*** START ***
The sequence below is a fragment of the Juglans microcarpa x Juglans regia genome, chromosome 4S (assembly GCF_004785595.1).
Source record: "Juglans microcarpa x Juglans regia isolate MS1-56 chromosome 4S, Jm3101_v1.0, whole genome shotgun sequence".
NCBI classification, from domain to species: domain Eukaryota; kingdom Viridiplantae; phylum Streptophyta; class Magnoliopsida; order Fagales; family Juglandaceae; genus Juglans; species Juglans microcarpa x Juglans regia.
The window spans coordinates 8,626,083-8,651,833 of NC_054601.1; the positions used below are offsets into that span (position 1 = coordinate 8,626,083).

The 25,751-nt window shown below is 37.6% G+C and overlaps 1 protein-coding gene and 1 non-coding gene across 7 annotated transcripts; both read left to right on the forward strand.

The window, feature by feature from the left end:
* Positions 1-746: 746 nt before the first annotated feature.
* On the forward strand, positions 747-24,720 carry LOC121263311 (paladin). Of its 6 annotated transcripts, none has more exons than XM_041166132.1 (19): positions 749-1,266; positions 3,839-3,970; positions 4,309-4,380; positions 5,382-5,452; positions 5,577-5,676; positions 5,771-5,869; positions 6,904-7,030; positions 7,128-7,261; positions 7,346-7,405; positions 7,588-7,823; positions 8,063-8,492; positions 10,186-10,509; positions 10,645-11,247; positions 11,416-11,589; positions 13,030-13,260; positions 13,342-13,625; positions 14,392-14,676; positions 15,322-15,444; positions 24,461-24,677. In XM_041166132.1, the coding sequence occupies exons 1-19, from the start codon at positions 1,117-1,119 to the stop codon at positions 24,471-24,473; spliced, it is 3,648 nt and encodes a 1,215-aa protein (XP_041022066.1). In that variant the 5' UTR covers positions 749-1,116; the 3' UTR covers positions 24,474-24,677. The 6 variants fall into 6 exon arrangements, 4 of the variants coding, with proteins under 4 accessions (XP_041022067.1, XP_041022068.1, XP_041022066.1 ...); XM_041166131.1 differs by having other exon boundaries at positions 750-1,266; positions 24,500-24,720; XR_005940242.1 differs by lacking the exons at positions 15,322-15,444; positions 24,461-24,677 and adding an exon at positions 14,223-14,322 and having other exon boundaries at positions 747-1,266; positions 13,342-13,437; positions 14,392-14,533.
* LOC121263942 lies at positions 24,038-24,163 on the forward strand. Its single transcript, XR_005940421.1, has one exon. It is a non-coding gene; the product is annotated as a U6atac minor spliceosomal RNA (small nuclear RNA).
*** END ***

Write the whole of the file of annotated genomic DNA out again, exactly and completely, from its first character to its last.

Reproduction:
The sequence below is a fragment of the Juglans microcarpa x Juglans regia genome, chromosome 4S (assembly GCF_004785595.1).
Source record: "Juglans microcarpa x Juglans regia isolate MS1-56 chromosome 4S, Jm3101_v1.0, whole genome shotgun sequence".
NCBI classification, from domain to species: domain Eukaryota; kingdom Viridiplantae; phylum Streptophyta; class Magnoliopsida; order Fagales; family Juglandaceae; genus Juglans; species Juglans microcarpa x Juglans regia.
The window spans coordinates 8,626,083-8,651,833 of NC_054601.1; the positions used below are offsets into that span (position 1 = coordinate 8,626,083).

The 25,751-nt window shown below is 37.6% G+C and overlaps 1 protein-coding gene and 1 non-coding gene across 7 annotated transcripts; both read left to right on the forward strand.

The window, feature by feature from the left end:
* Positions 1-746: 746 nt before the first annotated feature.
* On the forward strand, positions 747-24,720 carry LOC121263311 (paladin). Of its 6 annotated transcripts, none has more exons than XM_041166132.1 (19): positions 749-1,266; positions 3,839-3,970; positions 4,309-4,380; positions 5,382-5,452; positions 5,577-5,676; positions 5,771-5,869; positions 6,904-7,030; positions 7,128-7,261; positions 7,346-7,405; positions 7,588-7,823; positions 8,063-8,492; positions 10,186-10,509; positions 10,645-11,247; positions 11,416-11,589; positions 13,030-13,260; positions 13,342-13,625; positions 14,392-14,676; positions 15,322-15,444; positions 24,461-24,677. In XM_041166132.1, the coding sequence occupies exons 1-19, from the start codon at positions 1,117-1,119 to the stop codon at positions 24,471-24,473; spliced, it is 3,648 nt and encodes a 1,215-aa protein (XP_041022066.1). In that variant the 5' UTR covers positions 749-1,116; the 3' UTR covers positions 24,474-24,677. The 6 variants fall into 6 exon arrangements, 4 of the variants coding, with proteins under 4 accessions (XP_041022067.1, XP_041022068.1, XP_041022066.1 ...); XM_041166131.1 differs by having other exon boundaries at positions 750-1,266; positions 24,500-24,720; XR_005940242.1 differs by lacking the exons at positions 15,322-15,444; positions 24,461-24,677 and adding an exon at positions 14,223-14,322 and having other exon boundaries at positions 747-1,266; positions 13,342-13,437; positions 14,392-14,533.
* LOC121263942 lies at positions 24,038-24,163 on the forward strand. Its single transcript, XR_005940421.1, has one exon. It is a non-coding gene; the product is annotated as a U6atac minor spliceosomal RNA (small nuclear RNA).